Excerpt from Never Let Me Go by Kazuo Ishiguro, plus links to reviews, author biography & more

Summary |  Excerpt |  Reading Guide |  Reviews |  Beyond the Book |  Readalikes |  Genres & Themes |  Author Bio

Never Let Me Go

by Kazuo Ishiguro

Never Let Me Go by Kazuo Ishiguro
  • Critics' Opinion:

    Readers' Opinion:

  • First Published:
    Apr 2005, 320 pages
    Paperback:
    Mar 2006, 304 pages

  • Rate this book


Book Reviewed by:
BookBrowse Review Team

Buy This Book

About this Book

Print Excerpt


"Look at him," someone behind me said. "He's completely convinced he's going to be first pick. Just look at him!"

There was something comical about Tommy at that moment, something that made you think, well, yes, if he's going to be that daft, he deserves what's coming. The other boys were all pre- tending to ignore the picking process, pretending they didn't care where they came in the order. Some were talking quietly to each other, some re-tying their laces, others just staring down at their feet as they trammelled the mud. But Tommy was looking eagerly at the Senior 3 boy, as though his name had already been called.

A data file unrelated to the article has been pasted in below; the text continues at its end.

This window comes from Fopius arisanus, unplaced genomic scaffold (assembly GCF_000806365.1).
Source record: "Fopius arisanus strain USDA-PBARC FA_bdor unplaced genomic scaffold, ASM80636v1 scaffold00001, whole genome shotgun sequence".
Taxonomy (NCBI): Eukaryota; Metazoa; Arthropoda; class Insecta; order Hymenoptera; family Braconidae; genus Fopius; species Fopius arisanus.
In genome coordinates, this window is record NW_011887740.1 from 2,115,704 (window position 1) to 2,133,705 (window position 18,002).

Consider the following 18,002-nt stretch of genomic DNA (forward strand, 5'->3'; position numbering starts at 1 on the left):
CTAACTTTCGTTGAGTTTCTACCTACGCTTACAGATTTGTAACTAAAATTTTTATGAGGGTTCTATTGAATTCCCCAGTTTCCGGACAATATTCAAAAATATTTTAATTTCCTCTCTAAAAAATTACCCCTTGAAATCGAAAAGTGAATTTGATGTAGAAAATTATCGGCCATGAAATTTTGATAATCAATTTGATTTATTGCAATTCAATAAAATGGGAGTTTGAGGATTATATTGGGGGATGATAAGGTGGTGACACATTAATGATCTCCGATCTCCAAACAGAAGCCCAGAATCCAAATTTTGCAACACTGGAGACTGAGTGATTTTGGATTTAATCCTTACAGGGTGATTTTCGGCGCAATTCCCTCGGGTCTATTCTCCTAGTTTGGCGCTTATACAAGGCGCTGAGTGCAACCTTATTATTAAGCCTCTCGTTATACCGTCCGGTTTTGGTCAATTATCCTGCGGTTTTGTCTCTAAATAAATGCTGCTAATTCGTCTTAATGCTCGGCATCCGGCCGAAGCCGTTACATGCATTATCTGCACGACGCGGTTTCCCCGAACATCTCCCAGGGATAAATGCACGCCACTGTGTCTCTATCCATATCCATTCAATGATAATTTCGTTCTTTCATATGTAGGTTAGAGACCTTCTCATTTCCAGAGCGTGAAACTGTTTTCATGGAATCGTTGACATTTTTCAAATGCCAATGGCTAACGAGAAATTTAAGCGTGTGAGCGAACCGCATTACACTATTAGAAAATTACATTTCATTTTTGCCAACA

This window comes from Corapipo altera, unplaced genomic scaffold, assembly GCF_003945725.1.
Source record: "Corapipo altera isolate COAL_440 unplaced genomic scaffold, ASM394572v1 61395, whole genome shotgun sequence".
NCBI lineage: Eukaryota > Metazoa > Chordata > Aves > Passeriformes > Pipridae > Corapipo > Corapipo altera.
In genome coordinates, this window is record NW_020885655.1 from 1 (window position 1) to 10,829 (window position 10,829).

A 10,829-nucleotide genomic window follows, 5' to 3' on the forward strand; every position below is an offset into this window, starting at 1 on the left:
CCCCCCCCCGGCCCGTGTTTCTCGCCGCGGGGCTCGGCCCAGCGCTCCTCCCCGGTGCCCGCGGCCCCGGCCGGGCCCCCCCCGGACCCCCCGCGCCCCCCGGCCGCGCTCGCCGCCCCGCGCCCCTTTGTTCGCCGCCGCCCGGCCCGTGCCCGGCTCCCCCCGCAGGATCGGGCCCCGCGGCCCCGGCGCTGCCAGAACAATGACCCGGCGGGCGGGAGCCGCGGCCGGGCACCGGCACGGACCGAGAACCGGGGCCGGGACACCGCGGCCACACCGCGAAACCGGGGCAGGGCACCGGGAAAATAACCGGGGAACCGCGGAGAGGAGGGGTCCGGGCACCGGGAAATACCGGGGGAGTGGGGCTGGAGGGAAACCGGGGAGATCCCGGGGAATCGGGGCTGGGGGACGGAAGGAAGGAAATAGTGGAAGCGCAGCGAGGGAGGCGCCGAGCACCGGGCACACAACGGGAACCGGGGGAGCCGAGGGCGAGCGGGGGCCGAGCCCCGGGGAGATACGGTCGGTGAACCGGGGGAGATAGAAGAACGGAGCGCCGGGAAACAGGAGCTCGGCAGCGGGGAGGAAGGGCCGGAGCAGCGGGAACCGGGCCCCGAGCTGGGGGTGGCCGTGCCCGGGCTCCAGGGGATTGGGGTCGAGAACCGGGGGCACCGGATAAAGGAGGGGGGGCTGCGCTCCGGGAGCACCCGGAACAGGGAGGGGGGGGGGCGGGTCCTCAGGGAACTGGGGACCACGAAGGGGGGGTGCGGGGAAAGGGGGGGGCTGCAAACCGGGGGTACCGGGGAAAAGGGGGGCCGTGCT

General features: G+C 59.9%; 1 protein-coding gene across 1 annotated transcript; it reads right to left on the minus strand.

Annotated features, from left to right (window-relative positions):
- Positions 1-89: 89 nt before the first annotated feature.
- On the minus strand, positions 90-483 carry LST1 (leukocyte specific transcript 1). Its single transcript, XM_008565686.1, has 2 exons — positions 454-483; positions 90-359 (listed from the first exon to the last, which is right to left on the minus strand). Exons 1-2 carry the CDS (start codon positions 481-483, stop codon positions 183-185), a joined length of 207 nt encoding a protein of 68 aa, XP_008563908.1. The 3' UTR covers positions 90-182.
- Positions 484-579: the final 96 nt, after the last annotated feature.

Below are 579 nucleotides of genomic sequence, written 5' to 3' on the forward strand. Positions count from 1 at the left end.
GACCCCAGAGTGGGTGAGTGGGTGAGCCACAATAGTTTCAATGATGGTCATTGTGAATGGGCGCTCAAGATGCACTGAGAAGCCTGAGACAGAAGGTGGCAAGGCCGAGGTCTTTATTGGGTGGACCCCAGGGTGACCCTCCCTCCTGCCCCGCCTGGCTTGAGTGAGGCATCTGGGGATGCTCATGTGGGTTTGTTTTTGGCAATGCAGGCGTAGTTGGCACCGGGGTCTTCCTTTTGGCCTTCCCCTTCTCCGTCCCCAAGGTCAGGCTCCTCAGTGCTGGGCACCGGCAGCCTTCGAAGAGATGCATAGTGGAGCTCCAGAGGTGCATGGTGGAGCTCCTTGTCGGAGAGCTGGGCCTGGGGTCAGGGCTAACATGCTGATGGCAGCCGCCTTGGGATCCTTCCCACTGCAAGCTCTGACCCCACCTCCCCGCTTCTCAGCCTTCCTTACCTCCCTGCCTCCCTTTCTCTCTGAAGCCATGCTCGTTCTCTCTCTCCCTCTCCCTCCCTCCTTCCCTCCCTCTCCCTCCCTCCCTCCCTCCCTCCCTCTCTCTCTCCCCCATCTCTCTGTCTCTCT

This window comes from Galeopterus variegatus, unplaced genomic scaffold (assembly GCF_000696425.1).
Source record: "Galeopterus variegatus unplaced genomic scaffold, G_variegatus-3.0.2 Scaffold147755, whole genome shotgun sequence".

Laura kept up her performance all through the team-picking, doing all the different expressions that went across Tommy's face: the bright eager one at the start; the puzzled concern when four picks had gone by and he still hadn't been chosen; the hurt and panic as it began to dawn on him what was really going on. I didn't keep glancing round at Laura, though, because I was watching Tommy; I only knew what she was doing because the others kept laughing and egging her on. Then when Tommy was left standing alone, and the boys all began sniggering, I heard Ruth say: